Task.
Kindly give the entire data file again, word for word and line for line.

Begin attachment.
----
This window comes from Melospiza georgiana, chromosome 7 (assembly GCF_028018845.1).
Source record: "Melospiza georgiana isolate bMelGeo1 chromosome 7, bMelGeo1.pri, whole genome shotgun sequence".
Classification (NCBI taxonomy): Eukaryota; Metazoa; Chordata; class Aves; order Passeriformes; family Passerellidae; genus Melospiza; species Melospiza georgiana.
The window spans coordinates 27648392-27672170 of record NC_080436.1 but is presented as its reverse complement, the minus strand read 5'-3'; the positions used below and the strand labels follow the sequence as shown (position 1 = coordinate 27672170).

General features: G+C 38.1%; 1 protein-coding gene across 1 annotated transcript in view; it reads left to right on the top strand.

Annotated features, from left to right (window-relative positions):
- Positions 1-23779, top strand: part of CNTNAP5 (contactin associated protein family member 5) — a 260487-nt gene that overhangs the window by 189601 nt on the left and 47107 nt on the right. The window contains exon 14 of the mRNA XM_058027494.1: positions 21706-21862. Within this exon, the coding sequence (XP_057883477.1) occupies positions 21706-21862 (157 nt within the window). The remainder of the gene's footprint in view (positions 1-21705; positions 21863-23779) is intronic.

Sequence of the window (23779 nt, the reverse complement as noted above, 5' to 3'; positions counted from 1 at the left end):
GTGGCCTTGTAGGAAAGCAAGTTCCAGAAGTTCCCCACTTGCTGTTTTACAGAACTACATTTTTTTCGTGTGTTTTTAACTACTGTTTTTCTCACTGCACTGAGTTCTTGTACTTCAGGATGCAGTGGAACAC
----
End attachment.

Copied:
This window comes from Melospiza georgiana, chromosome 7 (assembly GCF_028018845.1).
Source record: "Melospiza georgiana isolate bMelGeo1 chromosome 7, bMelGeo1.pri, whole genome shotgun sequence".
Classification (NCBI taxonomy): Eukaryota; Metazoa; Chordata; class Aves; order Passeriformes; family Passerellidae; genus Melospiza; species Melospiza georgiana.
The window spans coordinates 27648392-27672170 of record NC_080436.1 but is presented as its reverse complement, the minus strand read 5'-3'; the positions used below and the strand labels follow the sequence as shown (position 1 = coordinate 27672170).

General features: G+C 38.1%; 1 protein-coding gene across 1 annotated transcript in view; it reads left to right on the top strand.

Annotated features, from left to right (window-relative positions):
- Positions 1-23779, top strand: part of CNTNAP5 (contactin associated protein family member 5) — a 260487-nt gene that overhangs the window by 189601 nt on the left and 47107 nt on the right. The window contains exon 14 of the mRNA XM_058027494.1: positions 21706-21862. Within this exon, the coding sequence (XP_057883477.1) occupies positions 21706-21862 (157 nt within the window). The remainder of the gene's footprint in view (positions 1-21705; positions 21863-23779) is intronic.

Sequence of the window (23779 nt, the reverse complement as noted above, 5' to 3'; positions counted from 1 at the left end):
GTGGCCTTGTAGGAAAGCAAGTTCCAGAAGTTCCCCACTTGCTGTTTTACAGAACTACATTTTTTTCGTGTGTTTTTAACTACTGTTTTTCTCACTGCACTGAGTTCTTGTACTTCAGGATGCAGTGGAACAC